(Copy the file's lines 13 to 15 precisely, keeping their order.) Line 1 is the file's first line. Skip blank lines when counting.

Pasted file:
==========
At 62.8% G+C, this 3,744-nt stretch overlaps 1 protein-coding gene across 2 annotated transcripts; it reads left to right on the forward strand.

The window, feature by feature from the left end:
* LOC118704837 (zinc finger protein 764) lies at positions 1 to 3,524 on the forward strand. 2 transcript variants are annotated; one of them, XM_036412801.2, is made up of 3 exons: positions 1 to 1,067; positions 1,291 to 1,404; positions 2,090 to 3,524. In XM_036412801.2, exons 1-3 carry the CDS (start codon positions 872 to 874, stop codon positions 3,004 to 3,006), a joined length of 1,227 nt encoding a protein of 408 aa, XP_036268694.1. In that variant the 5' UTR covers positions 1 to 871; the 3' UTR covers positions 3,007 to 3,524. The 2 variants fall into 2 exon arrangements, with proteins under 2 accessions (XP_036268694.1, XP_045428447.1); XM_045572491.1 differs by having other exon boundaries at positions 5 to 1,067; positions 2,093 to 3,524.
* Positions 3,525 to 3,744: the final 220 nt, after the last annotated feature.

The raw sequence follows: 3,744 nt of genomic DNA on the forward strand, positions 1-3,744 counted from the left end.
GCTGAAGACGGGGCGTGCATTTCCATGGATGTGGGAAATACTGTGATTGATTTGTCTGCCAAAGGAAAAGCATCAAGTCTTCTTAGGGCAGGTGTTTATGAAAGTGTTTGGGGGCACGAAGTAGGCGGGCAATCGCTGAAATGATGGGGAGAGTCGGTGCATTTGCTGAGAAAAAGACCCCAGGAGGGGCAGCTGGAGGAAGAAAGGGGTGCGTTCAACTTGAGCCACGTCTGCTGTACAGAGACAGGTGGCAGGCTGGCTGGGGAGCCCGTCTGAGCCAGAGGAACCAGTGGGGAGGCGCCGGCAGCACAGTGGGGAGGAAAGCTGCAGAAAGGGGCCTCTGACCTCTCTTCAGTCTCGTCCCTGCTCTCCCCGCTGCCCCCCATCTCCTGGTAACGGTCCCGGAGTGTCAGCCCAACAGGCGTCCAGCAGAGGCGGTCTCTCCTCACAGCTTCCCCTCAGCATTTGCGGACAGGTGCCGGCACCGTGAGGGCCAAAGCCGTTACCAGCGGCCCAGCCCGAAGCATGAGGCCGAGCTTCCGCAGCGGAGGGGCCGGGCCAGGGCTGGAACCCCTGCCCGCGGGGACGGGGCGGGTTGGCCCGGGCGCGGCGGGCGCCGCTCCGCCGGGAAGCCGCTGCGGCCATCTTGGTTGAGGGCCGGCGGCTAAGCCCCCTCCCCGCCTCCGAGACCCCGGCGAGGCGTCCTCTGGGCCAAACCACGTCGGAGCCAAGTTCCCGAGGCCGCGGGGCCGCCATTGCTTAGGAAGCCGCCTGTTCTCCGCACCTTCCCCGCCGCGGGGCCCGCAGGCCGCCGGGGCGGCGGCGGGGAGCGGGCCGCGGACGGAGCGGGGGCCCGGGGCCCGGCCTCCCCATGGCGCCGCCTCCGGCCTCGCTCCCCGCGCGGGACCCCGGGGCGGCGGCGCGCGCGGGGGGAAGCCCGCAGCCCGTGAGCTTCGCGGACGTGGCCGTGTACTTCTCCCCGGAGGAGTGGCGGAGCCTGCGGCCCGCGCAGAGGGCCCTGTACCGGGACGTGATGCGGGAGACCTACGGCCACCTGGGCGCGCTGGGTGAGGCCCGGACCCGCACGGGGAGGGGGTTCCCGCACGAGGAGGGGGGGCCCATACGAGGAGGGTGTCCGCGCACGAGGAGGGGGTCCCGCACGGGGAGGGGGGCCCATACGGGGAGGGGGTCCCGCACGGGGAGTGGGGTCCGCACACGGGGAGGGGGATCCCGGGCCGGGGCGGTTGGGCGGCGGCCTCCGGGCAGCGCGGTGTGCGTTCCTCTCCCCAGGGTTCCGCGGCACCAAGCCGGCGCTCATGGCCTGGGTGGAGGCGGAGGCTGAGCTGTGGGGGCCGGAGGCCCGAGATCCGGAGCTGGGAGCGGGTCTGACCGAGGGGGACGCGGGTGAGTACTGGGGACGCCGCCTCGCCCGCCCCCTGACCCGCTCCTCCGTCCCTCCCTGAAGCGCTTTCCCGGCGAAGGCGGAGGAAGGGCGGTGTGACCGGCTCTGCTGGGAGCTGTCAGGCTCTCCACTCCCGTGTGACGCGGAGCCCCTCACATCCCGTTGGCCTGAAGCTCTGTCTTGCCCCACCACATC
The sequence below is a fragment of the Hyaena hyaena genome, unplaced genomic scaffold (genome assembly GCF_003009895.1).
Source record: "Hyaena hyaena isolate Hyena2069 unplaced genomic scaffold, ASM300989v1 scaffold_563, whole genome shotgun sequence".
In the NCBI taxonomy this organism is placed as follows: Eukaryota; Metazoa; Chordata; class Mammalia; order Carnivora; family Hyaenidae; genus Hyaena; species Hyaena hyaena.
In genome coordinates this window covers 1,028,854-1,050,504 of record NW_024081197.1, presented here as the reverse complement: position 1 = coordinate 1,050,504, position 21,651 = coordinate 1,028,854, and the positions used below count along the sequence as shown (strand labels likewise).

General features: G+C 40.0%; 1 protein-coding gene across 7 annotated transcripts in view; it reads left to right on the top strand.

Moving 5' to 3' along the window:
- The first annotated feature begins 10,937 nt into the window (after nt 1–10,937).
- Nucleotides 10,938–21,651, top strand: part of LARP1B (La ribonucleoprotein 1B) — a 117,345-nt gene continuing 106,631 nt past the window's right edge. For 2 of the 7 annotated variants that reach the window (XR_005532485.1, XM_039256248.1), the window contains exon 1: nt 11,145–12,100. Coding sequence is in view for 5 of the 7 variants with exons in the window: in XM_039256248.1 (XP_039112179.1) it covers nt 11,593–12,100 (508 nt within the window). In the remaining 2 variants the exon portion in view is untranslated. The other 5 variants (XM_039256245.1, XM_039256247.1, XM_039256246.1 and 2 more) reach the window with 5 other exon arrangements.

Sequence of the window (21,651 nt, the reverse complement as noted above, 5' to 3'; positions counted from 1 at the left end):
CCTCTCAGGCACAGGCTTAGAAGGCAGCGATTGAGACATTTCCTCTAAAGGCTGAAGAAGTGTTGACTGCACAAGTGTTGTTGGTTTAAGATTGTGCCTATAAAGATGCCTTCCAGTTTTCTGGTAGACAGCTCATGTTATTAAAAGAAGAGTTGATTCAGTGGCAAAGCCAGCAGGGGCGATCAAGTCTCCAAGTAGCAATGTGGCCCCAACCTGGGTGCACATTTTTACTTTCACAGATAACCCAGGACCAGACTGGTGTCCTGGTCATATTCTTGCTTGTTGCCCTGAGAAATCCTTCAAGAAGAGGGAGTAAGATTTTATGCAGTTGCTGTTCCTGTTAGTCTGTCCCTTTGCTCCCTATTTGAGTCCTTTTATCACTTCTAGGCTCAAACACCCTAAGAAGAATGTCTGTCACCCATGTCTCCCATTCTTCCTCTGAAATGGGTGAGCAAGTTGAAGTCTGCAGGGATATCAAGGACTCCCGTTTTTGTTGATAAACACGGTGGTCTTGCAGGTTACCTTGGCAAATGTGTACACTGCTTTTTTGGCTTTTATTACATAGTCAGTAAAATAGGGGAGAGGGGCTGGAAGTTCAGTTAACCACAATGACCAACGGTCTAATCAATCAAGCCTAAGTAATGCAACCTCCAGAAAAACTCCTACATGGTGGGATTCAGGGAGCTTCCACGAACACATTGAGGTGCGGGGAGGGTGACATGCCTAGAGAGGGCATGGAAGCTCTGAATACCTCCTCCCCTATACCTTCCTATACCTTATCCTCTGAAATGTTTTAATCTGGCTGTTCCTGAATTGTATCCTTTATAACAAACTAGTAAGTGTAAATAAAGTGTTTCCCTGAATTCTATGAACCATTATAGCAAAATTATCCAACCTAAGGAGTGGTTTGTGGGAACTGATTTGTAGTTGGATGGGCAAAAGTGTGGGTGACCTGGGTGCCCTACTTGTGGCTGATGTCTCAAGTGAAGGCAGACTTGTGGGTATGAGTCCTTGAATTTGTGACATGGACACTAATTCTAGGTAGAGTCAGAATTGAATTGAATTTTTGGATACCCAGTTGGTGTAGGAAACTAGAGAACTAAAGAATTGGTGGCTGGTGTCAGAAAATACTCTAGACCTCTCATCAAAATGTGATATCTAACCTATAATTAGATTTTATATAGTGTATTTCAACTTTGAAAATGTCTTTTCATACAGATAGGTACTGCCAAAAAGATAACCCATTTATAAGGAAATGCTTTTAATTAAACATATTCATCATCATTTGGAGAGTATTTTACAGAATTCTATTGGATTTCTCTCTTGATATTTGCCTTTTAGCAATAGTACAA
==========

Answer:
- The first annotated feature begins 10,937 nt into the window (after nt 1–10,937).
- Nucleotides 10,938–21,651, top strand: part of LARP1B (La ribonucleoprotein 1B) — a 117,345-nt gene continuing 106,631 nt past the window's right edge. For 2 of the 7 annotated variants that reach the window (XR_005532485.1, XM_039256248.1), the window contains exon 1: nt 11,145–12,100. Coding sequence is in view for 5 of the 7 variants with exons in the window: in XM_039256248.1 (XP_039112179.1) it covers nt 11,593–12,100 (508 nt within the window). In the remaining 2 variants the exon portion in view is untranslated. The other 5 variants (XM_039256245.1, XM_039256247.1, XM_039256246.1 and 2 more) reach the window with 5 other exon arrangements.

Sequence of the window (21,651 nt, the reverse complement as noted above, 5' to 3'; positions counted from 1 at the left end):